The speed reading fallacy: the case for slow reading

Ness Labs:

About 2 million books get published every year in the world. The indexed web contains at least 5.75 billion pages. So much to read, so little time. In a world obsessed with speed and productivity at all costs, it’s no surprise that someone came up with a solution. It’s called speed reading, and its promise is to help anyone read at speeds of above 1000 words per minute—much higher than the 200-400 words per minute achieved by the average college-level reader. Sounds fantastic. The problem? It’s completely bogus.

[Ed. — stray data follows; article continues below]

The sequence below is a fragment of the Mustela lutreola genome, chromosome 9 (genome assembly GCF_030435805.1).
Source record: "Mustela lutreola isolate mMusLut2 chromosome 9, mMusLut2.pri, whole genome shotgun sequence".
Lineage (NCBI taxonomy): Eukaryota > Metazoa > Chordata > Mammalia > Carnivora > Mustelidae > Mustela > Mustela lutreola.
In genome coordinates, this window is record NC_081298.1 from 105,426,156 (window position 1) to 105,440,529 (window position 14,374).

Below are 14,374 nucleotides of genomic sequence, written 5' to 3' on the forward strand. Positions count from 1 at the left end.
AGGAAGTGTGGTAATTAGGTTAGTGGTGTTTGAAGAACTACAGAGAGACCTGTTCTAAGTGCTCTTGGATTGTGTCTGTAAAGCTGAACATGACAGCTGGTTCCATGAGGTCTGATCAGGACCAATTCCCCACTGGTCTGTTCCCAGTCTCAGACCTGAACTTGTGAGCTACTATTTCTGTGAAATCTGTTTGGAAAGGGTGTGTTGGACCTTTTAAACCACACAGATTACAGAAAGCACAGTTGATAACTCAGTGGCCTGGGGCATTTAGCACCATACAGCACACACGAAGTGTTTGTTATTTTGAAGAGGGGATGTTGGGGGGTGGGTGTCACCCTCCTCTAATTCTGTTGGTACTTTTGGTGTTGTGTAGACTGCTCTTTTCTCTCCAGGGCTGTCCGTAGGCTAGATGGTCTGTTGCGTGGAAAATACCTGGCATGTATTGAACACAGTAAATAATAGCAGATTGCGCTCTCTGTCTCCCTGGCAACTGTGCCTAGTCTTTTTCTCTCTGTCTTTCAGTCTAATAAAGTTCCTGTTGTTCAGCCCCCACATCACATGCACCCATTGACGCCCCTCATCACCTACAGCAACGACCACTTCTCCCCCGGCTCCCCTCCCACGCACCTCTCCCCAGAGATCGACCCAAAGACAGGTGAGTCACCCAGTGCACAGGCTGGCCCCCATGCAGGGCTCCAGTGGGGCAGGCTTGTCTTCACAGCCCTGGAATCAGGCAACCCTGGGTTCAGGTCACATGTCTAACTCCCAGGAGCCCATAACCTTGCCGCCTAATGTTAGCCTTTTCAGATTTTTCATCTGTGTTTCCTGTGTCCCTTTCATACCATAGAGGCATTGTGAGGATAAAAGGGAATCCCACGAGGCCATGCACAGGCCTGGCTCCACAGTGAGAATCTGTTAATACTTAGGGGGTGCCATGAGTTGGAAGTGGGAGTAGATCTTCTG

Many speed reading programs sell the dream of being able to read much faster with full comprehension. The first one, called Reading Dynamics, was launched by Evelyn Wood in 1959. A researcher and schoolteacher, Wood created and marketed a system said to increase a reader’s speed by a factor of three to ten times or more, while preserving—and even improving—comprehension. The business was a success: it eventually had 150 outlets in the United States, 30 in Canada, and many others worldwide. Today, many apps are built on the same promise.